Canucks off-season of uncertainty continues

Dec 19 2017, 3:58 pm

The Canucks off-season has seen many changes, changes that have brought about strong emotions from the fan-base. Trading away fan favorites in Eddie Lack and 2011 hero Kevin Bieksa, officially giving up on Zack Kassian (we still won that Hodgson trade though, right?), while getting lower then expected returns on them, has left some fans feeling a bit shocked.

Now, it’s easy to get pessimistic in Vancouver. One of our most iconic symbols in Vancouver is a coach waving the white towel to the refs, and one of the very first Canucks big moments was reading a draft lottery wheel incorrectly. It sometimes feels like the Canucks can’t catch a break.

So after a day like today, it’s easy to view things negatively. The worst case scenario for many Canucks fans is that management is confused and lacks direction. That they are stuck on the idea of a “re-tool” instead of a “re-build”. Being stuck in hockey purgatory is having a good enough team to end up 9th, just out of the playoffs, and just out of reach of the top five draft picks. The Canucks, after all, ended last season with 101 points. What if they once again put together a season that either just makes the playoffs (and crashes out of the first round) or just miss the playoffs? The Sedins are the types of players who can still carry your team to wins your team might not have deserved.

Are the Canucks fully committing to a re-build, or is it some sort of weird hybrid re-tool? Trading away Bieksa would seem to be a sign of a re-build. Trading away Lack and Kassian, while sticking with $6 million Ryan Miller and bringing in 31 year old Prust, speaks of the hybrid re-tool. What if Benning plans on building a team of Derek Dorsett’s and Luca Sbisa’s to win every scrum battle ever? Moral victories are still victories, right?? Well, we don’t really know what the plan is, which has left the fan-base scratching it’s head.

That’s what makes this year so interesting to watch. The Canucks have two big name players with expiring contracts this year in Hamhuis and Vrbata. The type of players you can potentially deal at the deadline for 1st or 2nd round picks. They also have Higgins and Burrows they could possibly move. Newly acquired Canuck Brandon Prust could be traded at the deadline to recoup the fifth rounder they included with Zack Kassian to get him. There are a lot of places the Canucks can embrace a full re-build this season. What remains to be seen is if they will do it.

Let’s take an optimistic view of things for a second, then. Let’s say Benning honestly thought last year that the old core deserved one more shot. That he wanted to take his time and find out what he was working with. He brought in Miller as a guy he trusted because he didn’t know who Lack was (it’s hard to stay up late to watch Canucks games on the east coast, you know?) and gave the team a year to show their stuff. After bowing out of the playoffs, Benning realizes the team needs changes. He sticks with his boy Miller, either due to loyalty or because he doesn’t want to be a GM who deals a UFA he just signed last year, and starts compiling draft picks. He trades away some of the veterans at the deadline, opening up more roster spots for the young players in the system.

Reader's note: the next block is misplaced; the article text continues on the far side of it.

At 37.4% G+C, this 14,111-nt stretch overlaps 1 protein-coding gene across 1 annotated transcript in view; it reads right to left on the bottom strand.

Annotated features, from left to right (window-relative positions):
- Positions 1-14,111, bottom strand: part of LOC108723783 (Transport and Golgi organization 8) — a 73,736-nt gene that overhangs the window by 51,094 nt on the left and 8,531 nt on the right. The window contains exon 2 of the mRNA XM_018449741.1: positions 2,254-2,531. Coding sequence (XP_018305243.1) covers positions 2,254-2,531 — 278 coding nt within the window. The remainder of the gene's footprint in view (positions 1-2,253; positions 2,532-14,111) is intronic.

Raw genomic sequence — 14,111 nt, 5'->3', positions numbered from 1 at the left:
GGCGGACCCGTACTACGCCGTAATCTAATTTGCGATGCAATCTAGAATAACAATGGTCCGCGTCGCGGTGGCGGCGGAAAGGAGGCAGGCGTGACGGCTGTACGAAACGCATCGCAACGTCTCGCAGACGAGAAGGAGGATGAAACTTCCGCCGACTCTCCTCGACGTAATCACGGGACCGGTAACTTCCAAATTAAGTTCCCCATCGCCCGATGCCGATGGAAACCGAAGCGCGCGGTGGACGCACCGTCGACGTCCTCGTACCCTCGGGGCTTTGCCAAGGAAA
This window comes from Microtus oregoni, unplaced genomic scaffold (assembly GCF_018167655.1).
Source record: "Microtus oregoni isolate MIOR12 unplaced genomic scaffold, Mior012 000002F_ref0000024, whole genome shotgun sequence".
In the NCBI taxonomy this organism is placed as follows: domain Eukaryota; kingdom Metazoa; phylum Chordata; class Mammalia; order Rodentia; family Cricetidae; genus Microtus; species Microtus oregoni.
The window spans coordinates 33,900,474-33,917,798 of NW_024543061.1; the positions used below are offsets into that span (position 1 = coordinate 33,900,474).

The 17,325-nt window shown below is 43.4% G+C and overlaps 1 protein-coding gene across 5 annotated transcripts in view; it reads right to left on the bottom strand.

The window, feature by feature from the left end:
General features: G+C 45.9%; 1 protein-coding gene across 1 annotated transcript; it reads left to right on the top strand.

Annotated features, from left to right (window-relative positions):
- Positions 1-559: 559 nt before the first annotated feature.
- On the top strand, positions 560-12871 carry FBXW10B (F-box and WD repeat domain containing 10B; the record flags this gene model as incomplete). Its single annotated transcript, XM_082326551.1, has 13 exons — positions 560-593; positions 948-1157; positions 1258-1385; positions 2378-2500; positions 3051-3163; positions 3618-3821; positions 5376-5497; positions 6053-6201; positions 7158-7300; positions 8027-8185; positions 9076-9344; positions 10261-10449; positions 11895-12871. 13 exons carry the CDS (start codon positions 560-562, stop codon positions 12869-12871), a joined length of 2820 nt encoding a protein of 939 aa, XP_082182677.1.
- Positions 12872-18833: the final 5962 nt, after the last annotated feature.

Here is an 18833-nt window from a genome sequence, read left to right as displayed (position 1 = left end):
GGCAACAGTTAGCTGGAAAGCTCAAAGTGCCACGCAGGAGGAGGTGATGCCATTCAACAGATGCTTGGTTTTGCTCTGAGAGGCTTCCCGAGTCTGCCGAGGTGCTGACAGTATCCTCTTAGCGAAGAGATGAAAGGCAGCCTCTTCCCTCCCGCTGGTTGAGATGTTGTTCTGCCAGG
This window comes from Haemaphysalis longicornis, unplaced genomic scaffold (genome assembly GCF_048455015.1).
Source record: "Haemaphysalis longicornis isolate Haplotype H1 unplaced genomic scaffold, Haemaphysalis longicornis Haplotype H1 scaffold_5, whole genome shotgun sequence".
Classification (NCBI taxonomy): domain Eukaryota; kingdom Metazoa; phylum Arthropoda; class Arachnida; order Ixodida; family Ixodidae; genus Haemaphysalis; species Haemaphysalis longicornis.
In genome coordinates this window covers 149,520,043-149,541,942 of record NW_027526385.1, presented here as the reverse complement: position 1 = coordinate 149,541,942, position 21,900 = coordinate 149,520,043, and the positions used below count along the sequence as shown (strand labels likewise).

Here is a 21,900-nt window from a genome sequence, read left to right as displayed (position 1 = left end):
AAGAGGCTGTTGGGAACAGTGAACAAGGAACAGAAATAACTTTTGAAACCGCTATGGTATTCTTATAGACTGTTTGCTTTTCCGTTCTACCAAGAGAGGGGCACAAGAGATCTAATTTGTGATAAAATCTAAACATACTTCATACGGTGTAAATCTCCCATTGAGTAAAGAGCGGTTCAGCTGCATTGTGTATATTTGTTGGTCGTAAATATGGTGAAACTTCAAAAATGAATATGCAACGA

This all leads to Jim Benning’s infamous scouting background as the key ingredient to greener pastures for the Canucks. That’s what it will come down to. That Jim Benning is such a great scout that he is able to put together the future core of the Vancouver Canucks over the next few seasons. Drafting is an inexact science, and Benning has shown he doesn’t follow the analytic trends (Virtanen over Ehlers, drafting Tryamkin, trading for Sbisa, etc), as he sticks to his “intangibles” roots. With an abundance of picks over the next couple of seasons, the Canucks future would rely heavily on Benning coming as advertised as that expert scout. This is both intriguing and scary.

Or maybe management is a mess. Maybe there is internal strife in the organization. Maybe the owners demand a playoff team, and management is handcuffed by it. Maybe Benning truly believes he can pull off a re-tool. He was just quoted today about still believing the Canucks are a playoff team (though it could just be posturing).

Maybe the Canucks move forward in an attempt to get draft picks while remaining competitive at the same time with savvy free agent signings. Maybe Benning believes he’s so good at drafting that he can knock home runs with 4th, 5th, 6th and 7th round draft picks.

We have no idea what is going on, to be honest. If there is one thing hockey has taught us, however, it’s that when a team is struggling, no story is too small to be blown up as a reason for failure.

That being said, I think it’s safe to say there are a lot of reasons to be concerned about the future of the Canucks. The seeming lack of direction from the teams management is a concern. Many teams in the West have improved their teams considerably while the Canucks have done very little. Benning’s returns on the trades haven’t exactly been home runs either. Maybe the Vancouver market over valued its commodities, or maybe Benning is just really bad at trading. Preaching about getting younger while giving up on Kassian seems to counter that philosophy (although Benning did hint today at off ice reasons for the departure of Kass).

What we can’t say for certain is that the team is doomed. It’s only been one year into Benning’s reign, and it would be unfair to judge him before many of his results are in. Maybe Benning is the cleanse this team has needed since 2011.

Or maybe Benning is what we all feared. Homer Simpson being promoted to a position above his head.

Either way, we’ll have to wait to find out.